Democratic Sen. Ron Wyden of Oregon has introduced his "Healthy Americans Act" before, aiming to bring about universal health coverage. This year he’s trying again, facing not only legislative hurdles in gaining support for the plan but a critical — and misleading — ad campaign by a coalition of labor unions.
The American Federation of State, County and Municipal Employees, the United Food and Commercial Workers and the National Education Association are airing a radio ad in Wyden’s state, warning the public that his plan would tax their employer-sponsored health care benefits. But the ad leaves out the part of Wyden’s proposal that would give standard tax deductions to everyone earning less than $125,000 a year ($250,000 for couples).
The ad says: "The last thing we need is to pay more. But Senator Ron Wyden would tax the health care benefits we get at work — as if they were income. Taxing health benefits? That doesn’t make sense."
Wyden’s proposal, introduced as S. 391 on Feb. 5 and referred to the Senate Finance Committee, would tax the value of health benefits. Specifically, it would require employers to "cash out" their health plans, raising workers’ wages instead of paying toward their health insurance. Workers would obviously have to pay income taxes on the additional wages. As long as they earned less than the income caps mentioned above, however, they would get a federal tax deduction. Individuals making less than $62,500 would get a $6,025 deduction, which would phase out for higher income groups. An analysis by the Lewin Group, published in September 2008, said that all families that are currently insured (the target of the labor ad) and have income of less than $150,000 a year would see net savings under Wyden’s plan. (The Lewin Group is part of a subsidiary of UnitedHealth Group, which also owns major health insurer UnitedHealthcare, but says it operates with "editorial independence.")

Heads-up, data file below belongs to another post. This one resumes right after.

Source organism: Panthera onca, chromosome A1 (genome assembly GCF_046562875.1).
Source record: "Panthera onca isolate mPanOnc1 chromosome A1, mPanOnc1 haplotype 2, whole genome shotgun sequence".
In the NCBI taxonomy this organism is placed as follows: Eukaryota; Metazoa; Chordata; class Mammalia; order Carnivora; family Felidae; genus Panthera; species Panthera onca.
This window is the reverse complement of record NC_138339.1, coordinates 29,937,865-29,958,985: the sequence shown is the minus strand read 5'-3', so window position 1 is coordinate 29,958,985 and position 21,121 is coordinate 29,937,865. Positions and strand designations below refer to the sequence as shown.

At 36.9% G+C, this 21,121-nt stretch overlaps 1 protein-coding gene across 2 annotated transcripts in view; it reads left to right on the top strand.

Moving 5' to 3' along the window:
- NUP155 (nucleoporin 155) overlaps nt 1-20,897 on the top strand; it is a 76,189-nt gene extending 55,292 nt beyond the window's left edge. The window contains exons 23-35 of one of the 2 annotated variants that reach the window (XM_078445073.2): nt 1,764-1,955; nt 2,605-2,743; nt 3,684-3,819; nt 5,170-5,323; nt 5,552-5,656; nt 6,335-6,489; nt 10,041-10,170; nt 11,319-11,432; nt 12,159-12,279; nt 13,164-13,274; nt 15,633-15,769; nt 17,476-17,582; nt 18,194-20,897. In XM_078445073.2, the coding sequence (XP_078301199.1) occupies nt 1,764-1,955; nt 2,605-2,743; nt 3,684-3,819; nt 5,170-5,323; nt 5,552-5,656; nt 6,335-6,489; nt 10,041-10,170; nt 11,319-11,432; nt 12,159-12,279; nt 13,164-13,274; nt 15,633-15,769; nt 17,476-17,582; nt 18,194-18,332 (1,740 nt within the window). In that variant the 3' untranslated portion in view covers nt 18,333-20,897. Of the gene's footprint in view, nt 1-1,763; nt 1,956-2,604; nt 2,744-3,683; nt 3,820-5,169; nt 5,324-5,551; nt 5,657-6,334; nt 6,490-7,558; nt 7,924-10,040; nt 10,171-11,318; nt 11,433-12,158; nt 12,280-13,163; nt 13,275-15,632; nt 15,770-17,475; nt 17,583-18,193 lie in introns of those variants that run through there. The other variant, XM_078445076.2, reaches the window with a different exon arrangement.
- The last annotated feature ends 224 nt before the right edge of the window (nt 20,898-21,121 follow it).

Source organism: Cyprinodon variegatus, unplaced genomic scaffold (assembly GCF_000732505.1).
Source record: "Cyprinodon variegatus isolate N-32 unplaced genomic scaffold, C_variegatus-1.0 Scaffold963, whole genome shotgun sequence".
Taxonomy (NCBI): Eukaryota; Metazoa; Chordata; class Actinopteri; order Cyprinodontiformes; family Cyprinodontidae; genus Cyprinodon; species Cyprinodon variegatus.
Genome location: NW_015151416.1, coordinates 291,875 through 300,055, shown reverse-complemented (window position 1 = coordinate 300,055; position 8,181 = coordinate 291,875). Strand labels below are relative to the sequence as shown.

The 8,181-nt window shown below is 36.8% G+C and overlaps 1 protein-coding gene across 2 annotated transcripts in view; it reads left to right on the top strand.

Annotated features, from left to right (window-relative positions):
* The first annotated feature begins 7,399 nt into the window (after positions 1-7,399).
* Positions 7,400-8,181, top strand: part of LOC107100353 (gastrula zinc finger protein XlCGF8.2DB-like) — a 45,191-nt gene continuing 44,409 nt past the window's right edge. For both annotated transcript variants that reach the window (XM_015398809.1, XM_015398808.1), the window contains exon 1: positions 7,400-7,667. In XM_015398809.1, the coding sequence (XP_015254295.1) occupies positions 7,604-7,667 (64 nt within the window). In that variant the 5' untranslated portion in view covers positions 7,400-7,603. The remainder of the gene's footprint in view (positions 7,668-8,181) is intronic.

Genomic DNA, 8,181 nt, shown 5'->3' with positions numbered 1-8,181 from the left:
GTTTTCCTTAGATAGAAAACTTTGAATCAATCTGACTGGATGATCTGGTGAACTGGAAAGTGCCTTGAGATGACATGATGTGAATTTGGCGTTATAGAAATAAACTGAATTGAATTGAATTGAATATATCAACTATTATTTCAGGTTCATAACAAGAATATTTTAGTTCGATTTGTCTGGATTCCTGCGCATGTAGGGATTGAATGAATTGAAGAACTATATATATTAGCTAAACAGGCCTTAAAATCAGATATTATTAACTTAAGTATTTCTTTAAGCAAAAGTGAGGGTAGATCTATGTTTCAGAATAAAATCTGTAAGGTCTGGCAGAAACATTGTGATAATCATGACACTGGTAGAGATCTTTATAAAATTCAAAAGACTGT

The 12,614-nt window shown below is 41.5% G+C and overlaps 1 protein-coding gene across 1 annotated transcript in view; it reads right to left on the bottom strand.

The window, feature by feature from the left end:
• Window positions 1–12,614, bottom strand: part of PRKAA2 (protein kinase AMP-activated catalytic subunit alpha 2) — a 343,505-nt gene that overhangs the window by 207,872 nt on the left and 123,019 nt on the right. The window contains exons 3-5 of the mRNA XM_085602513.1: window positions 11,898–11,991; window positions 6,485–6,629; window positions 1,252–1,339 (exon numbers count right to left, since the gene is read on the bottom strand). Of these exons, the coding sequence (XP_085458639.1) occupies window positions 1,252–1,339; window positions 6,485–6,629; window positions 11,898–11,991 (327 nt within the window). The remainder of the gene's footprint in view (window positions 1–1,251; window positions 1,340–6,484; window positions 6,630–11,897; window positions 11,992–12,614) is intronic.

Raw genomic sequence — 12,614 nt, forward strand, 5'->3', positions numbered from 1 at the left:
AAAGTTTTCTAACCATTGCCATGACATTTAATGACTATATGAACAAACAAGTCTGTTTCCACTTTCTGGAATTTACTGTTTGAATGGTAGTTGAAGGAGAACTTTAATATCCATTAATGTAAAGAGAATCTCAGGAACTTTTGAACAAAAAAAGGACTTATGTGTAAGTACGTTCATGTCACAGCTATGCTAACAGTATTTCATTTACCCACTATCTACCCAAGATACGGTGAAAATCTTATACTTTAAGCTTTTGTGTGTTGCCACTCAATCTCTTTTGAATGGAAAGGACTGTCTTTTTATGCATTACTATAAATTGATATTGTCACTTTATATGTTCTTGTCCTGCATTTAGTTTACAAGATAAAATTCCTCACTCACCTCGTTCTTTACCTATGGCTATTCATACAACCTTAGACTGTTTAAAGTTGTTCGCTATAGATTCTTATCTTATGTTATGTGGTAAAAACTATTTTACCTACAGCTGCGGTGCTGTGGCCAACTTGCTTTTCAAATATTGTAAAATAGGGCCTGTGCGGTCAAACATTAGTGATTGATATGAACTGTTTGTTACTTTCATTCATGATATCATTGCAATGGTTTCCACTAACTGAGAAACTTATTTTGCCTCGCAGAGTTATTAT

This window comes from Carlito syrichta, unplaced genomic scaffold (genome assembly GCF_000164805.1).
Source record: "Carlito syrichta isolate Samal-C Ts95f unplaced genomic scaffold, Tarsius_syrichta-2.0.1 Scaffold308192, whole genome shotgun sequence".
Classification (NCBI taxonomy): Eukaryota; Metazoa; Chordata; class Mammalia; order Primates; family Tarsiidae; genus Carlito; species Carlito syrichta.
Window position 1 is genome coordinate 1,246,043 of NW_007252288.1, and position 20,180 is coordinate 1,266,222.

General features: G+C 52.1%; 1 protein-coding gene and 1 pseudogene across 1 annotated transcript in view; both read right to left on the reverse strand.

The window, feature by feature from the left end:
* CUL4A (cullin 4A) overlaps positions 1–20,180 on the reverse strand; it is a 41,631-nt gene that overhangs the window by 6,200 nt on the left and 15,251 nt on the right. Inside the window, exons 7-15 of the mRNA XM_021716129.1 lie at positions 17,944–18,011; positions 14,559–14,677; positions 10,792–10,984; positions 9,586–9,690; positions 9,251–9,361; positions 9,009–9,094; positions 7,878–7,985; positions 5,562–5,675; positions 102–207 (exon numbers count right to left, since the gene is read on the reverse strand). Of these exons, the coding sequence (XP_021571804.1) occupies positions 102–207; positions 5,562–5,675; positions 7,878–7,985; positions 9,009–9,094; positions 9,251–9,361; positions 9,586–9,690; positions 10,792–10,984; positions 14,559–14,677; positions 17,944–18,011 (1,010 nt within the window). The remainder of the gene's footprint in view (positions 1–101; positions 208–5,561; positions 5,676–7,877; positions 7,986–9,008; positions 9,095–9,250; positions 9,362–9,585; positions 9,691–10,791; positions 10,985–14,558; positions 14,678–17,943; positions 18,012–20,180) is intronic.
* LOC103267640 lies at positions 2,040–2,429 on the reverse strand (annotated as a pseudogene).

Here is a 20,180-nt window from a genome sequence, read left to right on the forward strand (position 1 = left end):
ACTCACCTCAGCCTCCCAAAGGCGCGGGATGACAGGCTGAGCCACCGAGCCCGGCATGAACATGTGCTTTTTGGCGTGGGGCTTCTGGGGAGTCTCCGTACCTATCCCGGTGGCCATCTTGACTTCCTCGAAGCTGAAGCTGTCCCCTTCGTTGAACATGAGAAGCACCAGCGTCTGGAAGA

It’s true that Wyden’s plan would change the U.S. system of mainly employer-provided insurance. Individuals would choose from a list of approved private insurance plans, which could include the same employer-provided plan workers have now — but only if the employer continued to offer it, and if it met certain requirements.
Correction, May 22: We originally misidentifed AFSCME as the American Federal, State, County and Municipal Employees.